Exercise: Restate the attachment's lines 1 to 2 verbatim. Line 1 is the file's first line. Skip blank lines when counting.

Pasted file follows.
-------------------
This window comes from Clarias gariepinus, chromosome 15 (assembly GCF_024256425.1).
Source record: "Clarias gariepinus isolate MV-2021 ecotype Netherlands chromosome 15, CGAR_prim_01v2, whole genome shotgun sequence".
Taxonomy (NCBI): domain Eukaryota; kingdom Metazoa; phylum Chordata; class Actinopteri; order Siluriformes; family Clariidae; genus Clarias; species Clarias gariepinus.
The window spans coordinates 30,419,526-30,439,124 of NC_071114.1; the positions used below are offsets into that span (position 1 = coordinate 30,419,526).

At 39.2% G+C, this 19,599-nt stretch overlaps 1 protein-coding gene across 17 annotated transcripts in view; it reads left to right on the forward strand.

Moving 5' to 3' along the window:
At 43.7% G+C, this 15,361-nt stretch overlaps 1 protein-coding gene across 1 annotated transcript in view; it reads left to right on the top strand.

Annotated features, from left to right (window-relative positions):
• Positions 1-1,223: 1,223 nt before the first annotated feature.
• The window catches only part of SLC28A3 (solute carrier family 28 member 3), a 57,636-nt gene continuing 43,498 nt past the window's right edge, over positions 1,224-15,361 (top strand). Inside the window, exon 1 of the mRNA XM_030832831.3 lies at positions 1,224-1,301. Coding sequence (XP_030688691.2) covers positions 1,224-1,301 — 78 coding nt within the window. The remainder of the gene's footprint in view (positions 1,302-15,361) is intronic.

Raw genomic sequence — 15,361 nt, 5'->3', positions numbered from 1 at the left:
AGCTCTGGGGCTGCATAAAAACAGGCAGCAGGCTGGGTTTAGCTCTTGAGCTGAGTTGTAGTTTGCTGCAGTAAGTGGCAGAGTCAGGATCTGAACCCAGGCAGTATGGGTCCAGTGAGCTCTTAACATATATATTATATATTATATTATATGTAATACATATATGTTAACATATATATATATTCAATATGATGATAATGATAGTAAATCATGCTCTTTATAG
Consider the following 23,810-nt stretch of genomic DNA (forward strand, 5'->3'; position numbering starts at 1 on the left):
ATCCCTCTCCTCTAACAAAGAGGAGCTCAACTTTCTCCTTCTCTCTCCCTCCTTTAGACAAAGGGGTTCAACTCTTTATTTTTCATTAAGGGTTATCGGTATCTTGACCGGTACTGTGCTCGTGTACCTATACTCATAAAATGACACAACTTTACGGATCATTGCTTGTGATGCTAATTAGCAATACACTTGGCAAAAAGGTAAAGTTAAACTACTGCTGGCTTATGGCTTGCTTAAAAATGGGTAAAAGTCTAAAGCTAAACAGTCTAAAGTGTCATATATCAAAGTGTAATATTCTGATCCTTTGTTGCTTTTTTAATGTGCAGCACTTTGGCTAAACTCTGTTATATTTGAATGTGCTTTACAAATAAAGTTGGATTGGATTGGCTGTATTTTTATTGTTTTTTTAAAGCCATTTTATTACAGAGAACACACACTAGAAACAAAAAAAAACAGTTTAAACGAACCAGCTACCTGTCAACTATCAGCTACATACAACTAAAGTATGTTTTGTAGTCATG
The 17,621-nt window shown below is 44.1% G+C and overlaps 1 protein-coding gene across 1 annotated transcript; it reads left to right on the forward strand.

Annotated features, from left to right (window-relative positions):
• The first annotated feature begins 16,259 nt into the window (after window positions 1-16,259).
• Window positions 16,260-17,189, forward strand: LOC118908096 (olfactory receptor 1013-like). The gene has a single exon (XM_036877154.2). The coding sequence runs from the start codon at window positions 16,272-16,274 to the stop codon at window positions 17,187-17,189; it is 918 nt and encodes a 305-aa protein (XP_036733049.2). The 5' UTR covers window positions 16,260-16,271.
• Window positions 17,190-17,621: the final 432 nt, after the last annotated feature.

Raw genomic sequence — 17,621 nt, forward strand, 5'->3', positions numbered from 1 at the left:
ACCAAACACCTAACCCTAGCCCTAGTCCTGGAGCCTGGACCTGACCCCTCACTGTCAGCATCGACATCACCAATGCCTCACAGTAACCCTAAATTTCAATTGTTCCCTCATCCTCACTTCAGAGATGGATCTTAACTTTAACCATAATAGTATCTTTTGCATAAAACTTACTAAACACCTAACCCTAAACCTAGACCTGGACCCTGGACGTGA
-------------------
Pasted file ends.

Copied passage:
This window comes from Clarias gariepinus, chromosome 15 (assembly GCF_024256425.1).
Source record: "Clarias gariepinus isolate MV-2021 ecotype Netherlands chromosome 15, CGAR_prim_01v2, whole genome shotgun sequence".